Dr.Kathy Johnson, PhD, CMC
I learn something new each day, and today is no different. This morning, one of my friends forwarded me an article on the Internet powerhouse, Google.
Google seems to be everywhere these days. With a billion dollar empire there is really nothing that they can’t do. But what many people don’t know (myself included) is that one of Google’s founders, Sergey Brin, is intently involved in the search for Parkinson’s.
Brin has a genetic mutation called LRRK2, which is associated with higher rates of Parkinson’s. Since learning that he had this mutation, he has focused his efforts on preventing and treating the disease. Brin hopes that everything from his exercise routine, the amount of coffee he drinks a day, and his 50 million dollar monetary contribution towards Parkinson’s research, will significantly reduce his odds of developing the disease.
Genetic predisposition is only one factor to Parkinson’s, and he knows that by taking certain precautions he can reduce his risk of developing the disease. “This is all off the cuff,” he says, “but let’s say that based on diet, exercise, and so forth, I can get my risk down by half, to about 25 percent.” Add medical progress to the equation and Brin brings his risk to around 10 percent.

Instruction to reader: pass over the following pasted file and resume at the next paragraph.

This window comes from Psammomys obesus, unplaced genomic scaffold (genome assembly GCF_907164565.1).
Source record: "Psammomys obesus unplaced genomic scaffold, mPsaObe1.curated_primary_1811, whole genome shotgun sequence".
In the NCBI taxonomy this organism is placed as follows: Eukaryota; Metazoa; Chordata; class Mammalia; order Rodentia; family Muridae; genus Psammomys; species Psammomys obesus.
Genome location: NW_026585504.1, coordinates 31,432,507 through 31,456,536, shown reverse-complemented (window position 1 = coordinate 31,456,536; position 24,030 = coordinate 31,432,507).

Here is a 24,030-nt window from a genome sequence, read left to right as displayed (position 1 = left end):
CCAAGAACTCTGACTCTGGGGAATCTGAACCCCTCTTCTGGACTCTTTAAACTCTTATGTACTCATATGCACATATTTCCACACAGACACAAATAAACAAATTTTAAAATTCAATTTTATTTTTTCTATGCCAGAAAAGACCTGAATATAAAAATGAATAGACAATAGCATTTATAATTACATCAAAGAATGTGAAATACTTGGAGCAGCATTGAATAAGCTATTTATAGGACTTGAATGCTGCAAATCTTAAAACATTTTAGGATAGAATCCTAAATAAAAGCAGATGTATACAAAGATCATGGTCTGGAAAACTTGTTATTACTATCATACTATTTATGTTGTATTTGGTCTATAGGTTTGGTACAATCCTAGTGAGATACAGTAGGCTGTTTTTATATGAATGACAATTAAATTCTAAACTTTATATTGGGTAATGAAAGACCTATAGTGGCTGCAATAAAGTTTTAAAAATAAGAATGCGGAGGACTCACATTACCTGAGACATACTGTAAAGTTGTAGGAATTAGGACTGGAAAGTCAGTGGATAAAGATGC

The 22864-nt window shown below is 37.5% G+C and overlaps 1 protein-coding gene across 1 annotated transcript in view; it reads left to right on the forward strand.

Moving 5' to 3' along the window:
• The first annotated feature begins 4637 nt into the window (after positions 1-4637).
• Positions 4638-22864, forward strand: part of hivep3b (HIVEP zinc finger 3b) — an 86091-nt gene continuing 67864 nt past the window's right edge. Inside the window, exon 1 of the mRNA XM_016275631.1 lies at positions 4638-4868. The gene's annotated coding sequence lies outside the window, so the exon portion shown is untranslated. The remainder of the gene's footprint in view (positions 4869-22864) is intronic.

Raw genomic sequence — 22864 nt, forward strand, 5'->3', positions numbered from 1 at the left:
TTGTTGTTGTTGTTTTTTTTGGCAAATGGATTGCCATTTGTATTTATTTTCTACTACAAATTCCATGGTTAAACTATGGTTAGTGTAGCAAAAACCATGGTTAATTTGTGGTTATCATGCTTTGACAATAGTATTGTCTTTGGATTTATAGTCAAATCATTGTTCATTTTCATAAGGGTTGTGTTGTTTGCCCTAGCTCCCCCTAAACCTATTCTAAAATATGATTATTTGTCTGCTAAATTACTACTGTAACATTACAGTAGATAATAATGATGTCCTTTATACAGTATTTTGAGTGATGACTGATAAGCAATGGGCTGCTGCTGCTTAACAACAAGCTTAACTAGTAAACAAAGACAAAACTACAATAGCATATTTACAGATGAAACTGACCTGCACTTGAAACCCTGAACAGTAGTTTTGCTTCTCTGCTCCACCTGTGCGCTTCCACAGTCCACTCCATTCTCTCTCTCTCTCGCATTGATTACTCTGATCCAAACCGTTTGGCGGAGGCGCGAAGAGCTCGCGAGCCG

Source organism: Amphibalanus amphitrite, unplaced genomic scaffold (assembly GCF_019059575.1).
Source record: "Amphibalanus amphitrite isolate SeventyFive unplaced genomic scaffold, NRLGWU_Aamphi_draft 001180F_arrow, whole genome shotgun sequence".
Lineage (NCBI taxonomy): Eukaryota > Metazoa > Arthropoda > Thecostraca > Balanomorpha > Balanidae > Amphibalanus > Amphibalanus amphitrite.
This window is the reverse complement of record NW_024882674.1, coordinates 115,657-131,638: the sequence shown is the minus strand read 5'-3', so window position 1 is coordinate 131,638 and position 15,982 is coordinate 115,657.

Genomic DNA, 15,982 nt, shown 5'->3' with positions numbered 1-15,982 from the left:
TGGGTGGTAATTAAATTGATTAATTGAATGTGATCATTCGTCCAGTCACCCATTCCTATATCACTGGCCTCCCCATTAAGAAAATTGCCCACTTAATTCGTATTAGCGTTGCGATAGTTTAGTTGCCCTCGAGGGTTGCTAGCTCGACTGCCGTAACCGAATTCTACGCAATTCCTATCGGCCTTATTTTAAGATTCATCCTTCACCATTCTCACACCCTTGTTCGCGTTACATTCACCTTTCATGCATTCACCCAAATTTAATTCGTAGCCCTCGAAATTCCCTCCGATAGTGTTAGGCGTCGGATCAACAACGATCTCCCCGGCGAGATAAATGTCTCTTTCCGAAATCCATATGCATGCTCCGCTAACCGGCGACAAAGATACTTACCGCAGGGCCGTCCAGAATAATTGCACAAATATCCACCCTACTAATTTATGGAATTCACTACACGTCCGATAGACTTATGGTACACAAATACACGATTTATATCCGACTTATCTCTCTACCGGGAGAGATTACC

Brin brings his background in business and Google-type methodology to his efforts in curing Parkinson’s. Instead of going the typical scientific method route, Brin proposes using the computer and large data sets to find a pattern in the disease, and going from there. He hopes that advancements in the medical field will see a similar progression to that the Internet has experienced over the past decade.
“I know early in my life something I am substantially predisposed to,” Brin wrote on his blog. “I now have the opportunity to adjust my life to reduce those odds (e.g., there is evidence that exercise may be protective against Parkinson’s). I also have the opportunity to perform and support research into this disease long before it may affect me. And, regardless of my own health, it can help my family members as well as others.”
Brin is one of the few who actually has the resources to change the scientific and medical fields, but his story reminds me that everyone can do something (be it donate money or start exercising more) to live a healthier life.